Asia is the world's largest load center with abundant renewable energy resources. In the future, intracontinental interconnected grids will be built with the continent's large renewable energy bases at the sending end, and connected to various major load centers to receive electricity flows from the Arctic and equatorial regions across different continents and countries.
To realize low-carbon, sustainable development of energy in Asia, some countries have put forward the concept of "Asian super grid" in which the coal-fired power plants, hydropower stations, wind farms, and solar farms in Northeast Asia will be connected with the load centers in China, Japan, and South Korea. To meet ever-higher targets of low-carbon energy development, Asia must cut down on fossil energy consumption and step up renewable energy development in the future. At the sending end of power through interconnected grids, Asia's major renewable energy bases have undergone more rapid expansion. They include the wind and solar energy bases in Mongolia, the hydropower stations in the Russian far east and Siberia, the wind and solar energy bases in Central Asia, the wind power bases in Northwest China, Northeast China, and North China, the solar energy bases in Northwest China, the wind power bases in the Bering Strait and Sakhalin, and the solar and wind power bases in India. Judging by the distribution of load centers in Asia, Northeast Asia, Southeast Asia, and India will become home to Asia's major load centers, given these regions' large populations and well-developed industries. Judging by the development and interconnection of renewable energy bases, large hydropower bases will be built in Southwest China, Russian Siberia, and the Russian Far East to transmit power to the load centers in China; large wind power bases will be built in Northeast China, Northwest China, North China, Mongolia, and the Russian far east to deliver electricity to the load centers in Northeast Asia. large solar energy bases will be built in Northwest China, Tibet and Mongolia to deliver power to the load centers in Central and Eastern China and Northeastern Asia. Hydro, wind, and solar energy generated in Central Asia (Kazakhstan, Kyrgyzstan, and Tajikistan) will be "bundled," scheduled and transmitted flexibly according to load changes in and time differences between Asia and Europe.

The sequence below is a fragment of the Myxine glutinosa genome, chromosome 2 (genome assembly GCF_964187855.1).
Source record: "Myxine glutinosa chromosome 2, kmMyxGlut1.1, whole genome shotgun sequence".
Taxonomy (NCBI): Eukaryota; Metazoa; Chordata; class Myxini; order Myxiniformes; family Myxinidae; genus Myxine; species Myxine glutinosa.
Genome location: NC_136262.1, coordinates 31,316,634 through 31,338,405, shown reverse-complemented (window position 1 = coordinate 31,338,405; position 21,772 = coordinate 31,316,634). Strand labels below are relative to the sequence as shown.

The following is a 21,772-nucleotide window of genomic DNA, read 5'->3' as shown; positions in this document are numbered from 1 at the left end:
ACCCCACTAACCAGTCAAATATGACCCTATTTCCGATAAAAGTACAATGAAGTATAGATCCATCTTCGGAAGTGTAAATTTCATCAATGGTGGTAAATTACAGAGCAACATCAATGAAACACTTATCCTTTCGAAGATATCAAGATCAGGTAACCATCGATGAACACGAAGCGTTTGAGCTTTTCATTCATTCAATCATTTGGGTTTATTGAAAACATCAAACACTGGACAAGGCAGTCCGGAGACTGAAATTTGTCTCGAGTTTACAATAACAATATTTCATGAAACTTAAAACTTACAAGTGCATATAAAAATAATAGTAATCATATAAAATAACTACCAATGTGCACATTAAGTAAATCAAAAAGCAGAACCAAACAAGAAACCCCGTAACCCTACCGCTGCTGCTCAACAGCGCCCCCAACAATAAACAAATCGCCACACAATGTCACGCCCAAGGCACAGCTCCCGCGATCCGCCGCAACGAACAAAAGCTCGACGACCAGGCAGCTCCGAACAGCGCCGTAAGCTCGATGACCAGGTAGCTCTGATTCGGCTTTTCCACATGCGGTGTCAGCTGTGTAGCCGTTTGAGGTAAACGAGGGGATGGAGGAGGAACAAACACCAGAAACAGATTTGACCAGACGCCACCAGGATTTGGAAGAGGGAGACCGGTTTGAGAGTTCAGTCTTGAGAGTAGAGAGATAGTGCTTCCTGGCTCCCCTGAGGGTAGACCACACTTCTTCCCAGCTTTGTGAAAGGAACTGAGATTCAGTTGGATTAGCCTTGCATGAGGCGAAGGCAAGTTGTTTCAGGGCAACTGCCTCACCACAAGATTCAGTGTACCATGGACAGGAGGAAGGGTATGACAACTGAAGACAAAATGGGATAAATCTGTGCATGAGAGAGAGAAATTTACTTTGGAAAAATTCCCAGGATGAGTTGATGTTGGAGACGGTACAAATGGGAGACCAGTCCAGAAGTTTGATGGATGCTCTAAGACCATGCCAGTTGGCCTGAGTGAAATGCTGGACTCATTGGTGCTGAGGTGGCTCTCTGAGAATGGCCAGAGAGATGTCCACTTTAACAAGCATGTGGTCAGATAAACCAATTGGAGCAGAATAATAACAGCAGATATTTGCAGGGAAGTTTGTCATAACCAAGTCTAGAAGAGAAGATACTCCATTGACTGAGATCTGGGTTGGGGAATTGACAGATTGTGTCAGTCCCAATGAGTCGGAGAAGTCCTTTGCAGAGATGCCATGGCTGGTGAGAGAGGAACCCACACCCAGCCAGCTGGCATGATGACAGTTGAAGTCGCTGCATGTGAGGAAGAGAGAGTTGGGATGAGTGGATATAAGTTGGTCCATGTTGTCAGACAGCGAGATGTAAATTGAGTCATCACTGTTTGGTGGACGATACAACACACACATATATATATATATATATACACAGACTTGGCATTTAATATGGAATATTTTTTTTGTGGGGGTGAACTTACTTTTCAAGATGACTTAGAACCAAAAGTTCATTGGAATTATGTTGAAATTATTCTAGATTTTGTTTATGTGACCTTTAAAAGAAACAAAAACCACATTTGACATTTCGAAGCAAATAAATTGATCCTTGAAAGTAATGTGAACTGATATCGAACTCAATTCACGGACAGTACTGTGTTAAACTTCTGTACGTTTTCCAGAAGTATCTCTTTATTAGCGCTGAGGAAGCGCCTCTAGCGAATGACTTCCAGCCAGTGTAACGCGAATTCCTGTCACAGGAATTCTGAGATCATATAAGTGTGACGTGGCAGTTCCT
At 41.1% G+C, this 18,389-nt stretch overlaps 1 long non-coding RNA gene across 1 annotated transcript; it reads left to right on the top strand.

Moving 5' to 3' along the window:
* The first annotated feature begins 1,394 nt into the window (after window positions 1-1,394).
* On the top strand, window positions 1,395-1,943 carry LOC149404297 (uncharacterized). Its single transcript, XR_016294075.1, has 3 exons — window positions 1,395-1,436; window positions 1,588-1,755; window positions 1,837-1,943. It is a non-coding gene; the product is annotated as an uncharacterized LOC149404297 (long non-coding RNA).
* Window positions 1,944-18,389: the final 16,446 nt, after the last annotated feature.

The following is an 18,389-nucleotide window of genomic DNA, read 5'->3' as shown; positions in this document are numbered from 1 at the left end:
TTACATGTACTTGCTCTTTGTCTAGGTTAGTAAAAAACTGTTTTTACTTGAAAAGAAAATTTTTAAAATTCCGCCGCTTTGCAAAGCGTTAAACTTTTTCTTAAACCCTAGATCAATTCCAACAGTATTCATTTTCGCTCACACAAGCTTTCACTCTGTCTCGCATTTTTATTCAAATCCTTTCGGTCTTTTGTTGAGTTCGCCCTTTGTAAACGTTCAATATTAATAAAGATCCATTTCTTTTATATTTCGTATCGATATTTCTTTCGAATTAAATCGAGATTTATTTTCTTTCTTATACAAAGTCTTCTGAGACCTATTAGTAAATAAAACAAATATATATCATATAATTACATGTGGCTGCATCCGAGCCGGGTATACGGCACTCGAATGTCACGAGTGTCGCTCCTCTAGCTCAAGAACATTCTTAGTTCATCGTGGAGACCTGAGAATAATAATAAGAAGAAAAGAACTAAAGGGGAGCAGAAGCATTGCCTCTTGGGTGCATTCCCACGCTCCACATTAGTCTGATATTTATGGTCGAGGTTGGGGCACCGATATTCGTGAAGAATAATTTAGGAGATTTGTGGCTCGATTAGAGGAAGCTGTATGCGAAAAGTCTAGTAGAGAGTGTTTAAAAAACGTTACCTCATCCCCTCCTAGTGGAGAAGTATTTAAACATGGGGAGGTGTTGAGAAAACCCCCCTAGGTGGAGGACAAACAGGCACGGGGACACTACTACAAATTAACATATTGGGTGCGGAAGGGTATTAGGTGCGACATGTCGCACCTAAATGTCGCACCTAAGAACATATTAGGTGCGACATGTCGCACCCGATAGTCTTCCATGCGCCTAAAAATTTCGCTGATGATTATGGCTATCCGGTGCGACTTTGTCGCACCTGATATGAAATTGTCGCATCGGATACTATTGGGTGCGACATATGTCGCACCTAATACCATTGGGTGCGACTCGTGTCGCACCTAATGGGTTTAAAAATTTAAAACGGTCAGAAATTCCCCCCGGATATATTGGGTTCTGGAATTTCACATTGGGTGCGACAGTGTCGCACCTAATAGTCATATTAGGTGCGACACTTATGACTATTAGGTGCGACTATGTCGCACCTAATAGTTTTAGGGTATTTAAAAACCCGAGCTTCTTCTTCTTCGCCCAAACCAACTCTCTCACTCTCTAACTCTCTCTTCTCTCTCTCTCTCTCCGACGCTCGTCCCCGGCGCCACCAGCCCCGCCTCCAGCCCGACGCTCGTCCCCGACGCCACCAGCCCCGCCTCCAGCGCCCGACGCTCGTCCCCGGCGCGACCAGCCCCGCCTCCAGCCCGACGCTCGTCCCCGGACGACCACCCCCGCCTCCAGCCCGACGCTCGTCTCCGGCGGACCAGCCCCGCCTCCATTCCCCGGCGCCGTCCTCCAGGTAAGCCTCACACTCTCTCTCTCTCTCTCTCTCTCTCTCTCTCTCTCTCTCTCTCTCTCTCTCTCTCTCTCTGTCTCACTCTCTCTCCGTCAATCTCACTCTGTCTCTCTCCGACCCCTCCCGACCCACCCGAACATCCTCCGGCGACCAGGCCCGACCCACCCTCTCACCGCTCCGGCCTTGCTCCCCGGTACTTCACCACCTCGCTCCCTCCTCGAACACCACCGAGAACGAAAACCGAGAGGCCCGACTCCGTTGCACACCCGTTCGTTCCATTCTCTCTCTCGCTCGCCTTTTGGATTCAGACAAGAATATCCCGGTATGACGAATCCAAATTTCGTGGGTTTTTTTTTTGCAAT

Judging by the consumption of electricity delivered from the Arctic and equatorial regions, the wind power from the Arctic in North Asia will be transmitted primarily to Northeast Asia (East China, Siberia, the Russian far east, Japan, and South Korea) to be utilized and consumed together with the wind, solar, and hydropower generated in Northeast Asia. Solar energy generated in the equatorial regions of the Middle East will be delivered to India for consumption. The solar power generated in the equatorial regions of Australia will be exported to Southeast Asia to be utilized and consumed together with locally-generated hydropower.
On the whole, Asia's grid interconnections will give birth to a number of major regional power grids, including Central Asia, Northeast Asia, Southeast Asia, South Asia, and the Middle East, and further to a network of interconnections linking up the different regions, as illustrated in figure.